As to the alkaline treatment in step (a), it has been found that the phytate content of the extract drops abruptly at pH's in excess of pH 10.1. At pH 10.6 an extract is produced having a phytate content of about 1 g./100 g. of solids in the extract. At pH 11.0 the phytate content of the extract is about 0.05 g./100 g. of solids in the extract. When reference is made herein to a "low phytate" product, what is intended is one having less than 0.5 g. phytate per 100 g. of solids, and preferably less than 0.3 g. phytate per 100 g. of solids. As the pH is increased, the tendency to hydrolyze the protein and effect condensation through the sulfur containing amino acids increases. While phytate removal takes place at all pH values in excess of pH 10.1, it is more efficient at pH values in excess of pH 11.0. It is preferred to operate in the range of about pH 11-12, and more preferably at pH 11.4-11.8 to avoid as much as possible a loss in protein quality due to hydrolysis or condensation of sulfur-containing amino acids, and still effect efficient removal of phytate.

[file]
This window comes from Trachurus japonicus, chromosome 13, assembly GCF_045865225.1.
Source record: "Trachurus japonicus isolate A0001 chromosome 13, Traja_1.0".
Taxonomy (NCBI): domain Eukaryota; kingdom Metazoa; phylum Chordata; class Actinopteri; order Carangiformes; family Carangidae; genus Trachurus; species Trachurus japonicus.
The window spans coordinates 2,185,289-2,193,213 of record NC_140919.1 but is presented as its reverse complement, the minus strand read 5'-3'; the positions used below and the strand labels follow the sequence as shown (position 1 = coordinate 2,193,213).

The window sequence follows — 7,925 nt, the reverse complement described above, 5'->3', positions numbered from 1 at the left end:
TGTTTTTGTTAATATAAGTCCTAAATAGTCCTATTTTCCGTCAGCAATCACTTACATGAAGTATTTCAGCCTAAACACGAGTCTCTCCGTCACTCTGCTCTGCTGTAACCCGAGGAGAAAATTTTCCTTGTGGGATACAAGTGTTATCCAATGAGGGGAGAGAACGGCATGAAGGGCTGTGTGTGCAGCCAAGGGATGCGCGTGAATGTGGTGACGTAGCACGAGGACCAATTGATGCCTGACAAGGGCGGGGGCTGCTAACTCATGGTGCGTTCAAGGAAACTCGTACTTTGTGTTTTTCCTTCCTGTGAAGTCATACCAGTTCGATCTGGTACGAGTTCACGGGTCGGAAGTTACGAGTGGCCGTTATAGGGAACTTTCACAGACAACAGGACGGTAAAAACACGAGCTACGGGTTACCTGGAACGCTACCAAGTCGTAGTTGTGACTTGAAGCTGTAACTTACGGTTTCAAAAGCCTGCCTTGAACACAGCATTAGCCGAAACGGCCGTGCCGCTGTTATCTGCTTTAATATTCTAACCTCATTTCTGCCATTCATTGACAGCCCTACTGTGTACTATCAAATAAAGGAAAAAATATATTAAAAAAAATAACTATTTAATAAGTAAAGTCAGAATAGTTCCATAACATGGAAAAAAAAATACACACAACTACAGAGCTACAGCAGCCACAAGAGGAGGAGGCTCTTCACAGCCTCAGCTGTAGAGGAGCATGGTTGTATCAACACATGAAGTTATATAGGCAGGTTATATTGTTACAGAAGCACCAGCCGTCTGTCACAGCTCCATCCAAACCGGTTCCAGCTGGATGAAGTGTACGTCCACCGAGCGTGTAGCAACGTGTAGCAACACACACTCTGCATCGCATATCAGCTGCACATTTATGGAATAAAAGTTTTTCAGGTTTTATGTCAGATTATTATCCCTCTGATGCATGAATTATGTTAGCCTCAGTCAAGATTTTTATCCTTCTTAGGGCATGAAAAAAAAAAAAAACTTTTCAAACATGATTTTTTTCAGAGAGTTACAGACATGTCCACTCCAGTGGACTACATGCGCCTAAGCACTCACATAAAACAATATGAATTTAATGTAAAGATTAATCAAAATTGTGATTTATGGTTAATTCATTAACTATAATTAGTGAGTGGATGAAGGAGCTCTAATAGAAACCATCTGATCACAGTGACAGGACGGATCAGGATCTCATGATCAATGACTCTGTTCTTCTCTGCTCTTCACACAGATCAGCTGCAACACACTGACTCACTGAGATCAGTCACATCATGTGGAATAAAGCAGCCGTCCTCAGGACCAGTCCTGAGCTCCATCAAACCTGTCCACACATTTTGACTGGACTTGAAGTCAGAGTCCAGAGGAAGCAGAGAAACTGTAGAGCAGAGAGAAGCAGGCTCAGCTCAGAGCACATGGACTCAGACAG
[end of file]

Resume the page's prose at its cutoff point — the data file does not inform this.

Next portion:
The temperature during phytate separation following alkaline treatment should preferably be at least 10° C., for instance 10° C. to 50° C. or 15° C. to 30° C. It has been found that removal of phytate is incomplete but, nevertheless, significant at 10° C. or lower following alkaline treatment at pH 11-12. At 10° C. approximately one-half of the phytate is removed, while at 20° C. 90% of the phytate is removed, and at 30° C. more than 99% removal is effected. The foregoing temperature ranges are the optimum values for dissociation of the soluble soy protein phytic acid complex and for rendering of the phytates and phytic acid derivatives insoluble. Under some manufacturing conditions, however, other temperatures ranges may prove to be more suitable since the temperature at which the phytate precipitate is formed has an effect on the physical nature thereof which affects its filtration and centrifugation characteristics. Empirical selection of the optimum phytate insolubilization temperature for any given manufacturing arrangement is desirable. Optimum values usually fall within the range of 15° C. to 30° C. At temperatures in excess of 50° C. the tendency for hydrolysis of the protein, and for the formation of undesirable protein reaction products increases, the higher temperatures are thus to be avoided.